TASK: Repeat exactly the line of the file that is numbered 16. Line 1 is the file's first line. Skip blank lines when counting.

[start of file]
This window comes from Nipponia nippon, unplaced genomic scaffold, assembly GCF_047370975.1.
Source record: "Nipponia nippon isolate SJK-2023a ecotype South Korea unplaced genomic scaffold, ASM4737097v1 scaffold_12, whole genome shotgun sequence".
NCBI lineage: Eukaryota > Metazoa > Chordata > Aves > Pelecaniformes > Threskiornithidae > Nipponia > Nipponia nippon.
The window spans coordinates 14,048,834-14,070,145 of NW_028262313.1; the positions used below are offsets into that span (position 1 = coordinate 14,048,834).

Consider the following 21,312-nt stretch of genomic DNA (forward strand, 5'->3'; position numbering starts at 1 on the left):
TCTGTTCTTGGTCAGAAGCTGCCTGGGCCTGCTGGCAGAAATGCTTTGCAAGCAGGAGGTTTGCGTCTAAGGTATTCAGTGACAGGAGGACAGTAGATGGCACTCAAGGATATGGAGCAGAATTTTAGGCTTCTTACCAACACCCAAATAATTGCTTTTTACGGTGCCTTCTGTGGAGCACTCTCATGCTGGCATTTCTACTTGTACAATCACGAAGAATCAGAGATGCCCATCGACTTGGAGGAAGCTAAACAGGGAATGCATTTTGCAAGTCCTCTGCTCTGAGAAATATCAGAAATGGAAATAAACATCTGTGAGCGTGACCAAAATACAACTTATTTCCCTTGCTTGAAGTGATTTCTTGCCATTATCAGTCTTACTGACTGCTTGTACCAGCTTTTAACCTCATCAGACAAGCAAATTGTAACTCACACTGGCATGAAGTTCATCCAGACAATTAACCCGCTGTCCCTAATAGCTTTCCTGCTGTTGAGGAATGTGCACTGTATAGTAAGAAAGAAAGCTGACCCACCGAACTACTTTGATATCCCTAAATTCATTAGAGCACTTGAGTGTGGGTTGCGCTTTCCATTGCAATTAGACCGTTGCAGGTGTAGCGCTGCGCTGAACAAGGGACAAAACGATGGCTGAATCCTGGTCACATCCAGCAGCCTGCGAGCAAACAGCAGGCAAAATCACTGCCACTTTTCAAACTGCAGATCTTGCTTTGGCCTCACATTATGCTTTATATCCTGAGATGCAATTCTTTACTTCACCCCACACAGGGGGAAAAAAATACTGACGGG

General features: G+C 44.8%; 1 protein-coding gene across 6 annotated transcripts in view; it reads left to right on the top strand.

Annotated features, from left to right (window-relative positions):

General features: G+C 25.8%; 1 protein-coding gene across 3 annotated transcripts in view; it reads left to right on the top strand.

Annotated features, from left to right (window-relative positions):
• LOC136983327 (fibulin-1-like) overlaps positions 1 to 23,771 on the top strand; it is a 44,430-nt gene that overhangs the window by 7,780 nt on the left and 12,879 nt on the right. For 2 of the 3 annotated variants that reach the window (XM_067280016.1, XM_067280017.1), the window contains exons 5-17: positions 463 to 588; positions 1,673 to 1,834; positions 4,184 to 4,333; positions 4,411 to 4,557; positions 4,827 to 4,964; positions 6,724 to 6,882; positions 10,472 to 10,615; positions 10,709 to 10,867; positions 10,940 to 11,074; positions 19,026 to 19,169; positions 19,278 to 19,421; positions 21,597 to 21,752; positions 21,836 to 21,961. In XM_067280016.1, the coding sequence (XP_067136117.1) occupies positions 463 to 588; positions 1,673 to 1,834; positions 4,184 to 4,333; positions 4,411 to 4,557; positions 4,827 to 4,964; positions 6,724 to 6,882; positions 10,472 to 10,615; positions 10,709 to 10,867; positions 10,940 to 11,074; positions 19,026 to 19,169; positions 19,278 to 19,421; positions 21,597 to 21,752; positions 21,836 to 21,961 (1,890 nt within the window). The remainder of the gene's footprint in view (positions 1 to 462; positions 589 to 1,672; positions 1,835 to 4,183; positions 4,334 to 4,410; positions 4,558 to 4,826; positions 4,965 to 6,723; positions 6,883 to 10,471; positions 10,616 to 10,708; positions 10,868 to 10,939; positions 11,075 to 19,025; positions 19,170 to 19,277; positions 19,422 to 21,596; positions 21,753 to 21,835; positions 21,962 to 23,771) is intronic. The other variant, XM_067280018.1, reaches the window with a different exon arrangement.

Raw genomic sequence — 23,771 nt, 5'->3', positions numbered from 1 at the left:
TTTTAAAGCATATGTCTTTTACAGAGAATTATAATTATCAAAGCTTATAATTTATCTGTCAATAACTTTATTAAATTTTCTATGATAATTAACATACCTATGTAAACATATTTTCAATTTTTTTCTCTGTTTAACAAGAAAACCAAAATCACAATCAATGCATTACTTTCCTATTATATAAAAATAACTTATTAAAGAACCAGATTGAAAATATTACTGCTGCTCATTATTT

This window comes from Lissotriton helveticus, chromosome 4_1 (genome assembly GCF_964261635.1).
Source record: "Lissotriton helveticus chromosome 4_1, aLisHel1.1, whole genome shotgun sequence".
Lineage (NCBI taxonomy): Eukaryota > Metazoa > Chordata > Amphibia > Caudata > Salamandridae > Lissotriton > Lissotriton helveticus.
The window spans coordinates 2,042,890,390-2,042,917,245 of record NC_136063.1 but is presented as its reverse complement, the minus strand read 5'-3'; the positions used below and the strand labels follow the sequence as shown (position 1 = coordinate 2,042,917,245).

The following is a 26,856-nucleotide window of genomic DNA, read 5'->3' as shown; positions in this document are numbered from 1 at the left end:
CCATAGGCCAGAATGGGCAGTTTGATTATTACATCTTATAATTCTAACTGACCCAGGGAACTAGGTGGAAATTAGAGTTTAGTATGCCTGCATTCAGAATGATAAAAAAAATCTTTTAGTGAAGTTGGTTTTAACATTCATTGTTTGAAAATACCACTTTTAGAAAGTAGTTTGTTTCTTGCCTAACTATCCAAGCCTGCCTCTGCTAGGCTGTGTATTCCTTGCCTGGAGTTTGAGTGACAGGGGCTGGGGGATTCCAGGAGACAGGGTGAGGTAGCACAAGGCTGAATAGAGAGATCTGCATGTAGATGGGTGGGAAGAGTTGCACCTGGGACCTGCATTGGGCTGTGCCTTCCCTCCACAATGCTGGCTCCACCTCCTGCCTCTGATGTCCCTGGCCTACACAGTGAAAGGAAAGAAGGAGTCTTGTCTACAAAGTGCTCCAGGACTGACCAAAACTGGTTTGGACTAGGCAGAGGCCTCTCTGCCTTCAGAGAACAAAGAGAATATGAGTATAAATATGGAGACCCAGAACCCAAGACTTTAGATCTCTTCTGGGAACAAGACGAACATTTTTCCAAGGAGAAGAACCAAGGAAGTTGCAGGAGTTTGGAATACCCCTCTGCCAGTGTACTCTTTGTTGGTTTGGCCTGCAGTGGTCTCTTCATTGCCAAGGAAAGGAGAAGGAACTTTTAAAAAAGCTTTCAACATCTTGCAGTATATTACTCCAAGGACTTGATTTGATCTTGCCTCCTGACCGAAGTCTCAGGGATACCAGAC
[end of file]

Lineage (NCBI taxonomy): Eukaryota > Metazoa > Chordata > Amphibia > Caudata > Salamandridae > Lissotriton > Lissotriton helveticus.